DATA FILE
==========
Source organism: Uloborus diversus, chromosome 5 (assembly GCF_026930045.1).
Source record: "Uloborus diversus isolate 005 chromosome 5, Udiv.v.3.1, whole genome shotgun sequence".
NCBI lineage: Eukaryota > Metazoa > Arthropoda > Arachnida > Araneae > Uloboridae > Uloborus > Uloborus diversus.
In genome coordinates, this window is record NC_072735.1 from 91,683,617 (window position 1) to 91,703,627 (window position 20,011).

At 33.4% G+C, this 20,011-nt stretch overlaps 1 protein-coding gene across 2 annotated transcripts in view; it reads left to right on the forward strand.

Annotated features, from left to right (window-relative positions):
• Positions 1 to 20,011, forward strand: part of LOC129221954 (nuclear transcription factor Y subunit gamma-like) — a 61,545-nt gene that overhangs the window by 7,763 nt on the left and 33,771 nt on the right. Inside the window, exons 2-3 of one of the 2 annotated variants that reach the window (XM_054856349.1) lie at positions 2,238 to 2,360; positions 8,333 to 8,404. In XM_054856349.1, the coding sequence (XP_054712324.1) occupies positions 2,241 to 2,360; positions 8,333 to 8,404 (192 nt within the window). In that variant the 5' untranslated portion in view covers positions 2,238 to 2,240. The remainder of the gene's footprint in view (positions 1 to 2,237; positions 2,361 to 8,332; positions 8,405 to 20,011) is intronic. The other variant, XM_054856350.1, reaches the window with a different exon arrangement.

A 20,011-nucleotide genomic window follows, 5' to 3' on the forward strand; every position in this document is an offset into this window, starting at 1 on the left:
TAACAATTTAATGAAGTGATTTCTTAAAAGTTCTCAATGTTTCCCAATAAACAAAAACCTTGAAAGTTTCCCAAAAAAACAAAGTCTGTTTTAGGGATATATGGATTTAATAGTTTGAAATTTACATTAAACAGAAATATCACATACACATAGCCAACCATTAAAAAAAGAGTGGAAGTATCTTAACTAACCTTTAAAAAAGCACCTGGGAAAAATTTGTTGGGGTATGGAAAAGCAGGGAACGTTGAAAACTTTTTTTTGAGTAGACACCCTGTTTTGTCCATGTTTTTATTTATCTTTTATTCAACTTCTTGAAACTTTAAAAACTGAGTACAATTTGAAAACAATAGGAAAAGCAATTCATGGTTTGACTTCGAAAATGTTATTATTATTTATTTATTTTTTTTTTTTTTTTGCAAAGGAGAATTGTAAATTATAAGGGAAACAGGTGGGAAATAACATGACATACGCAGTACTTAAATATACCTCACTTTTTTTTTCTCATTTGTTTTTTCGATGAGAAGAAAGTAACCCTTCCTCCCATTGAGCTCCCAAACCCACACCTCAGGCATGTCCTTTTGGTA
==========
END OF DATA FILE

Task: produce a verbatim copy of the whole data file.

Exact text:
Source organism: Uloborus diversus, chromosome 5 (assembly GCF_026930045.1).
Source record: "Uloborus diversus isolate 005 chromosome 5, Udiv.v.3.1, whole genome shotgun sequence".
NCBI lineage: Eukaryota > Metazoa > Arthropoda > Arachnida > Araneae > Uloboridae > Uloborus > Uloborus diversus.
In genome coordinates, this window is record NC_072735.1 from 91,683,617 (window position 1) to 91,703,627 (window position 20,011).

At 33.4% G+C, this 20,011-nt stretch overlaps 1 protein-coding gene across 2 annotated transcripts in view; it reads left to right on the forward strand.

Annotated features, from left to right (window-relative positions):
• Positions 1 to 20,011, forward strand: part of LOC129221954 (nuclear transcription factor Y subunit gamma-like) — a 61,545-nt gene that overhangs the window by 7,763 nt on the left and 33,771 nt on the right. Inside the window, exons 2-3 of one of the 2 annotated variants that reach the window (XM_054856349.1) lie at positions 2,238 to 2,360; positions 8,333 to 8,404. In XM_054856349.1, the coding sequence (XP_054712324.1) occupies positions 2,241 to 2,360; positions 8,333 to 8,404 (192 nt within the window). In that variant the 5' untranslated portion in view covers positions 2,238 to 2,240. The remainder of the gene's footprint in view (positions 1 to 2,237; positions 2,361 to 8,332; positions 8,405 to 20,011) is intronic. The other variant, XM_054856350.1, reaches the window with a different exon arrangement.

A 20,011-nucleotide genomic window follows, 5' to 3' on the forward strand; every position in this document is an offset into this window, starting at 1 on the left:
TAACAATTTAATGAAGTGATTTCTTAAAAGTTCTCAATGTTTCCCAATAAACAAAAACCTTGAAAGTTTCCCAAAAAAACAAAGTCTGTTTTAGGGATATATGGATTTAATAGTTTGAAATTTACATTAAACAGAAATATCACATACACATAGCCAACCATTAAAAAAAGAGTGGAAGTATCTTAACTAACCTTTAAAAAAGCACCTGGGAAAAATTTGTTGGGGTATGGAAAAGCAGGGAACGTTGAAAACTTTTTTTTGAGTAGACACCCTGTTTTGTCCATGTTTTTATTTATCTTTTATTCAACTTCTTGAAACTTTAAAAACTGAGTACAATTTGAAAACAATAGGAAAAGCAATTCATGGTTTGACTTCGAAAATGTTATTATTATTTATTTATTTTTTTTTTTTTTTTGCAAAGGAGAATTGTAAATTATAAGGGAAACAGGTGGGAAATAACATGACATACGCAGTACTTAAATATACCTCACTTTTTTTTTCTCATTTGTTTTTTCGATGAGAAGAAAGTAACCCTTCCTCCCATTGAGCTCCCAAACCCACACCTCAGGCATGTCCTTTTGGTA